Army shells Homs as meeting boycotted


SYRIAN TROOPS reportedly shelled dissident districts of Homs and carried out operations in other protest hubs yesterday as a meeting in Istanbul of the Syrian political opposition was boy- cotted by representatives of the main group based in Syria.

The opposition factions were meant to draft an agreement for a “peaceful political transition” to present to a conference of the “Friends of Syria” scheduled for April 1st. But the absence of input from the home front has robbed any deal reached in Turkey of credibility.

The National Co-ordination Bureau declined the invitation to attend on the grounds that the gathering “is a conference of some opposition forces only”. It said others cannot participate due to the disorganisation and abuse of power exhibited by the bureau’s chief rival, the expatriate Syrian National Council (SNC), favoured by the West and the Gulf countries which constitute the core membership of the “Friends”. The SNC has received funding, exposure and external backing, but activists in the Local Co-ordination Committees, grouped under the umbrella of the Co-ordination Bureau, have been organising protests and strikes in the streets and squares of Syria. The bureau and some other groups based in the country favour dialogue with the regime while the SNC does not.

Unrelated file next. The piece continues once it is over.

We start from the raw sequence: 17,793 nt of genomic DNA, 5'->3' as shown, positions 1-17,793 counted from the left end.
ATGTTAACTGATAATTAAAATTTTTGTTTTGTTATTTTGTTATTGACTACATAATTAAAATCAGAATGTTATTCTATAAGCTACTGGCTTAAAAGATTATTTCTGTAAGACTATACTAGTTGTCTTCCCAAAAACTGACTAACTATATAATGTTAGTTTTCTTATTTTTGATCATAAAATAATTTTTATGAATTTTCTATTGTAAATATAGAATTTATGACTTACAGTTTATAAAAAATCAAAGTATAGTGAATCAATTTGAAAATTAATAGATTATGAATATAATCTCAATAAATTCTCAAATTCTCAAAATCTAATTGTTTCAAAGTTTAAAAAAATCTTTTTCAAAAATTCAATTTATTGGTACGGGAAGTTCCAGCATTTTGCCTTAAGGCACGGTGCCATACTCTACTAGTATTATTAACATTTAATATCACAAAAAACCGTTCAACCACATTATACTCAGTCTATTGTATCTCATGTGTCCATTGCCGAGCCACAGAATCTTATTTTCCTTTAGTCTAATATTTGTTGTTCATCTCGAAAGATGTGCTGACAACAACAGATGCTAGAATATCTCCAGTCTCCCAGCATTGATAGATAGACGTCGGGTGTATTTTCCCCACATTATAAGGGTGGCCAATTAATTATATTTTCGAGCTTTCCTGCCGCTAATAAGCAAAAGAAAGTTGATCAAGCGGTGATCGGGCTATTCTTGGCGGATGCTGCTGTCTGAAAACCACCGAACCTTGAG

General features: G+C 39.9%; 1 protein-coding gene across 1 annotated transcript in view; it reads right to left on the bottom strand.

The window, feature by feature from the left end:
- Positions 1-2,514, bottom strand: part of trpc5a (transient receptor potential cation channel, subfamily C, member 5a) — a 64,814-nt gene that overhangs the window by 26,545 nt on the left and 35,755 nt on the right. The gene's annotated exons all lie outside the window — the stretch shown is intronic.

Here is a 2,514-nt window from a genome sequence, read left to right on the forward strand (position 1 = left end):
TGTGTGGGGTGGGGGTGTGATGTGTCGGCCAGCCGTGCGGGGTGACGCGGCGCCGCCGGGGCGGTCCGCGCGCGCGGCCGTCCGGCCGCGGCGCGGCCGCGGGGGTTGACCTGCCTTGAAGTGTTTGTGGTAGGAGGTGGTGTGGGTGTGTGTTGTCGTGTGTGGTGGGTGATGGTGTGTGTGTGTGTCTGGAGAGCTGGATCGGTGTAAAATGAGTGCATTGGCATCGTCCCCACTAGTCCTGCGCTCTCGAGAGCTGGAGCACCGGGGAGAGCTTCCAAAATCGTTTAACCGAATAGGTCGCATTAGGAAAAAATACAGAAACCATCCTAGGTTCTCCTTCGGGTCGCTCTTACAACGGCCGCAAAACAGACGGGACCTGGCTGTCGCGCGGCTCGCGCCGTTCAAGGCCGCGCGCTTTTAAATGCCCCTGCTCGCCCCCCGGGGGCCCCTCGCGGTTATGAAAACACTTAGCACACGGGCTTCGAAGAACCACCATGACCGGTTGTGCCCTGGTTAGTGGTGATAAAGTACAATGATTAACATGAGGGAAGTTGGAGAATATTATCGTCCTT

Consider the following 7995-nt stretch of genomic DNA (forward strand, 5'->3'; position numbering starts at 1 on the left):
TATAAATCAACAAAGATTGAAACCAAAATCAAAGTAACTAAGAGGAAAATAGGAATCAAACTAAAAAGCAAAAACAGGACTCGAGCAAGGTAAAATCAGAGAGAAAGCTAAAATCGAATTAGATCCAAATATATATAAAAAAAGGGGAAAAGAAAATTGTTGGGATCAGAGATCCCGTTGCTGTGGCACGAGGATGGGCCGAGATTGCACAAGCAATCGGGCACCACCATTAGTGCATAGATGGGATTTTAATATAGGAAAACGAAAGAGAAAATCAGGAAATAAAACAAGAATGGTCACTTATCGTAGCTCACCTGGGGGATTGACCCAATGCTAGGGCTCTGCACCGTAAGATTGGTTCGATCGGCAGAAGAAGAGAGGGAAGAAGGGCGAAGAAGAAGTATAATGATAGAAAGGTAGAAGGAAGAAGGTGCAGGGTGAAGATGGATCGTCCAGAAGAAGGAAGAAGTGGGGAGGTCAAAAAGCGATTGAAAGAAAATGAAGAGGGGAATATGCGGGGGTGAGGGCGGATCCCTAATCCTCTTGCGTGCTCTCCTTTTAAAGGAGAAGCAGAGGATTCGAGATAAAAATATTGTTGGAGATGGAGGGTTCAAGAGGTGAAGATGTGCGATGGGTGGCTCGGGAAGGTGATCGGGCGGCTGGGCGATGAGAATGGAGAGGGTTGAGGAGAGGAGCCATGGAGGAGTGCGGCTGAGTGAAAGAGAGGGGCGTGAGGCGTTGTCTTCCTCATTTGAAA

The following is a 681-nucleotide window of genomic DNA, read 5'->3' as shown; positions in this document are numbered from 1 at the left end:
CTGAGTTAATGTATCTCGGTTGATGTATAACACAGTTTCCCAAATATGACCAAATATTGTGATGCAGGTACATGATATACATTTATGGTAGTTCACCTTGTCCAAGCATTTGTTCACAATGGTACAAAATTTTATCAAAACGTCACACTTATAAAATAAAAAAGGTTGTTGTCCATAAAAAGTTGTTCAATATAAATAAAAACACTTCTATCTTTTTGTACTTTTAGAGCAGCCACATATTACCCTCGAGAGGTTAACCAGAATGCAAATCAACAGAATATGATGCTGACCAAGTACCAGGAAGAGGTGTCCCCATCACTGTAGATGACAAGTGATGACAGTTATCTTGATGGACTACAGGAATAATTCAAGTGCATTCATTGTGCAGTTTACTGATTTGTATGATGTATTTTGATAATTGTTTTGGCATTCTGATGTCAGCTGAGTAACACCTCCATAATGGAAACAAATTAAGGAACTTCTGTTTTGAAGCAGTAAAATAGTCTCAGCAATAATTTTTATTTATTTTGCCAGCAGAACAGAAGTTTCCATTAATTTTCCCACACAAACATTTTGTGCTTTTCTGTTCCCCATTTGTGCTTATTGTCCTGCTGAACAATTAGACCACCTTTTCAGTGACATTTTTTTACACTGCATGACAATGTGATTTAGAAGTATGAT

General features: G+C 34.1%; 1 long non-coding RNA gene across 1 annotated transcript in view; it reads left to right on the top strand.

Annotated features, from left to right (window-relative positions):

Furthermore, the SNC is divided over the militarisation of the year-long revolt, ensuring that the group has a problematical relationship with the rebel Free Syrian Army, the name under which some local anti-regime militia groups mount attacks.

Meanwhile, Lebanese immigration officials announced that the number of Syrians crossing into Lebanon at the main border post of Masnaa has fallen by 60 per cent since the Syrian government announced travel restrictions on men of military age. Men aged 18-42 require permits from the military recruitment and immigration departments before leaving Syria. Syrians seeking to depart to other countries are also affected.

The Jordanian authorities have reportedly arrested 10 Syrian army officers posing as defectors with the aim of spying on deserters who have taken refuge in the kingdom. While some deserters join the rebels, others simply flee the country to avoid involvement in the violence that threatens to become a full-scale civil war.

The failure of the Istanbul meeting to attract credible representation could not have come at a worse time for the opposition.

Syria will be one of the main items on the agenda of the Arab summit in Baghdad at the weekend. Since the Arabs cannot agree on whether or not to arm the rebels, the summit is not expected to reach a consensus on Syria. Arab League secretary general Nabil al-Arabi said, however, it is unlikely the summit will ask Bashar al-Assad to stand down.